FutureWire - futurism and emerging technology

Wednesday, March 16, 2005

Caribbean at Risk for Major Tsunami, Say Scientists

The devastating tsunami that struck southern Asia last December moved that phenomenon to the top of scientists' research lists. Now, three researchers studying historical data say that the northern Caribbean might be the next tsunami "ground zero."

Nancy Grindlay and Meghan Hearne of the University of North Carolina Wilmington and Paul Mann of the University of Texas at Austin believe that the boundary between the North American and Caribbean tectonic plates -- near the Greater and Lesser Antilles islands and the US Gulf Coast -- is volatile enough to produce a major tsunami. They base this belief on the geological history of the region, which includes 10 devastating tsunamis since 1492. Studies of underwater landslides show that even more powerful tsunamis occurred before 1492.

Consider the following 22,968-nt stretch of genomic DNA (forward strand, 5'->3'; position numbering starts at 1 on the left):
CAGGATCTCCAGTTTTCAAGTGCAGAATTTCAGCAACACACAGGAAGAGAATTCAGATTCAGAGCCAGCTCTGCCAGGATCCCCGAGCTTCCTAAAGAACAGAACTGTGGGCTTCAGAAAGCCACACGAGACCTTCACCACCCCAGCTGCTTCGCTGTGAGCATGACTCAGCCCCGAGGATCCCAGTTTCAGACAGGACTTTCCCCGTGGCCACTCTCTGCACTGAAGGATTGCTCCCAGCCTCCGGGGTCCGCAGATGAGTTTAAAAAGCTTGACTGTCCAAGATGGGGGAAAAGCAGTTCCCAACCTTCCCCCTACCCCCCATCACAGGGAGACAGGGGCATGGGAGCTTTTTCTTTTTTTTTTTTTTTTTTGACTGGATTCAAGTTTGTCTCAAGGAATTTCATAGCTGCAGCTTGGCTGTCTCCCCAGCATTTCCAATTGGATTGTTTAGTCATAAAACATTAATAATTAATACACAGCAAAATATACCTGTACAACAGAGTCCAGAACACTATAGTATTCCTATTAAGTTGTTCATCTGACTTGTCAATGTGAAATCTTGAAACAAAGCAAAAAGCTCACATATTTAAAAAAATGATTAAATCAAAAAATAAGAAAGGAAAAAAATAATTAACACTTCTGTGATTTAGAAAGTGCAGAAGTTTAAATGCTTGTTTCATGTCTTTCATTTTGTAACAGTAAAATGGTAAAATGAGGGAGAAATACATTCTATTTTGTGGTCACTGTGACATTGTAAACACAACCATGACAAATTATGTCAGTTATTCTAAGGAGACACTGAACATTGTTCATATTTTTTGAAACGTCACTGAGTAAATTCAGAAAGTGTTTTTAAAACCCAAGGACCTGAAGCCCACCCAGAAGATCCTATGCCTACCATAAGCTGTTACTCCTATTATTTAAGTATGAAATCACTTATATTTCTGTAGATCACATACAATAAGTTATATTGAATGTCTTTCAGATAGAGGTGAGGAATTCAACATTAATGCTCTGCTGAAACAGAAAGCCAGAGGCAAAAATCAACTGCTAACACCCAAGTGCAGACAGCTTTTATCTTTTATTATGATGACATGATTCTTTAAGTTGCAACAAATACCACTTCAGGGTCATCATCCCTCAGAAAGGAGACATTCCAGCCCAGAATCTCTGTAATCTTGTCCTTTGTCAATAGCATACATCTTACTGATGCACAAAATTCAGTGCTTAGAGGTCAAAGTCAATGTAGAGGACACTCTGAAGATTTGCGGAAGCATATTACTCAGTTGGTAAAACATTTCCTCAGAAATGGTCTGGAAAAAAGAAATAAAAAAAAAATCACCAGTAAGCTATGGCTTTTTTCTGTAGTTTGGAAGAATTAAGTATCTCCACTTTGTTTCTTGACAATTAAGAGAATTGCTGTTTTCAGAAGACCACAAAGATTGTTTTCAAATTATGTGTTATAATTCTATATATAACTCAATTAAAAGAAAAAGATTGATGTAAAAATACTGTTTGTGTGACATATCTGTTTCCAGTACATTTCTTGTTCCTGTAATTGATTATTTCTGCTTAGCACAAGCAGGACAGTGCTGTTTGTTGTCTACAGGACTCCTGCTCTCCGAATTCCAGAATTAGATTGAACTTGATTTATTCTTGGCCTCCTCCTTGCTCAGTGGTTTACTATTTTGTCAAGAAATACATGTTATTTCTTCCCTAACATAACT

The most recent tsunami to strike the region was triggered by a magnitude 8.1 earthquake in the Dominican Republic in 1946, and killed about 1,800 people.

Source: Eurekalert